By Greg Toppo
August 30, 2015
The manager of two television journalists slain during a live broadcast last week urged Americans to "speak directly to anger" and help those whose mental illness is "a destructive force" that threatens communities.
"Anger eats at you, and the results, we saw Wednesday, can be catastrophic," said WDBJ-TV General Manager Jeff Marks during a lengthy, prayer-filled memorial service held in Roanoke, Va., for reporter Alison Parker, 24, and photographer Adam Ward, 27. The pair died on Wednesday after a former reporter at the station, Vester Flanagan, ambushed them during a live shot near Roanoke.
Flanagan killed himself hours later as police chased him about 200 miles northeast of the shootings.
At Sunday's service, Marks said he found himself "angry at the miscreant," without naming Flanagan, after Wednesday's shooting. But he said he was also angry at the USA's mental health system, as well as its easy access to weapons. "I was angry about, well, being angry," he said.
Americans, he said, must "embrace mental illness, just as we do with cancer or ALS or heart disease. Mental illness should not be on the periphery of health care. It should be obvious that it needs to be center stage, because most mental illness is treatable if we can get to the sufferer. In this case we didn't."
Marks said we should feel "no stigma on getting counseling," adding, "Our mental health system is not perfect. It needs a lot of work. But services exist and we must use them for ourselves and for those we know who have uncontrolled anger. We must learn to speak directly to anger."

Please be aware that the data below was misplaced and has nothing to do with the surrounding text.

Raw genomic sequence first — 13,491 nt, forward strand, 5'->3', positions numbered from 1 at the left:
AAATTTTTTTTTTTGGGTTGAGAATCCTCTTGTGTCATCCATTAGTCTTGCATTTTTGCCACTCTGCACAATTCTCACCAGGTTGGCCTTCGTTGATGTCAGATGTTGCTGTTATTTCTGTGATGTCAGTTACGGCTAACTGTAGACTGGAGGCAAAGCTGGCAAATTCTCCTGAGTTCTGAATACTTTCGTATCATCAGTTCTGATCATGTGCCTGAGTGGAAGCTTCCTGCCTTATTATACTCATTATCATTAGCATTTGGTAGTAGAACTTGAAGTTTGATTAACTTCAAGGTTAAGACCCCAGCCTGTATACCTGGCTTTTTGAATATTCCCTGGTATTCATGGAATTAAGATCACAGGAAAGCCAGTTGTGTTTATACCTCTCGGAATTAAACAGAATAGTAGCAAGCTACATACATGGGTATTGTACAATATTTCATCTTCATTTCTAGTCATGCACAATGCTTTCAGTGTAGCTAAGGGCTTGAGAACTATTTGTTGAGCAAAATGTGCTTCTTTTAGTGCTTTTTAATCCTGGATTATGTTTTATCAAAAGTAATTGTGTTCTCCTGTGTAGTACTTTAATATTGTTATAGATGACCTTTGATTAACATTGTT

He invoked former South African President Nelson Mandela, who upon being freed after spending 27 years in prison, "went back and forgave his guards. How did he do it? Could any of the rest of us do it?"
Marks said the slain duo, who often worked together, "saw as their mission to awaken us to what was good and fun in life."
He recalled that Ward was a practical joker who occasionally set an unwrapped piece of candy on the station's weather set to test if WDBJ7's weatherman found it before going on the air.
The weatherman, he said, "found one of those on Wednesday."
Parker's parents have said they'll use the deaths to campaign for new gun laws. "This is what she would want me to do," said Andy Parker. In an interview airing Sunday on CNN, Barbara Parker said her daughter "always had a smile, regardless of the circumstance."
During the interview, Parker turned to the camera and asked parents: "If you are a parent, if you are a mother, if you have children, can you look your child in the eye and say, 'We are willing to allow you to be collateral damage in order to keep what some people perceive as their constitutional rights?' If we as a society are willing to accept that, what kind of society are we?"